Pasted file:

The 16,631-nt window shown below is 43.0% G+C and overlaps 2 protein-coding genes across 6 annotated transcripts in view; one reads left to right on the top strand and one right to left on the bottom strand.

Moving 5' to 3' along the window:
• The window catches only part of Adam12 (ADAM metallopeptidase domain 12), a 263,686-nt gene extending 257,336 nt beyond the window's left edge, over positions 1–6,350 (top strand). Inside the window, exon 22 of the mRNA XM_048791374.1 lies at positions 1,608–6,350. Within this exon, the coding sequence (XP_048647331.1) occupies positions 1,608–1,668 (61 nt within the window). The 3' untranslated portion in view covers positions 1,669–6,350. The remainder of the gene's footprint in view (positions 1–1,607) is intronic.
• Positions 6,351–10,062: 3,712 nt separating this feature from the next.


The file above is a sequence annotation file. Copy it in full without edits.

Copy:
The 16,631-nt window shown below is 43.0% G+C and overlaps 2 protein-coding genes across 6 annotated transcripts in view; one reads left to right on the top strand and one right to left on the bottom strand.

Moving 5' to 3' along the window:
• The window catches only part of Adam12 (ADAM metallopeptidase domain 12), a 263,686-nt gene extending 257,336 nt beyond the window's left edge, over positions 1–6,350 (top strand). Inside the window, exon 22 of the mRNA XM_048791374.1 lies at positions 1,608–6,350. Within this exon, the coding sequence (XP_048647331.1) occupies positions 1,608–1,668 (61 nt within the window). The 3' untranslated portion in view covers positions 1,669–6,350. The remainder of the gene's footprint in view (positions 1–1,607) is intronic.
• Positions 6,351–10,062: 3,712 nt separating this feature from the next.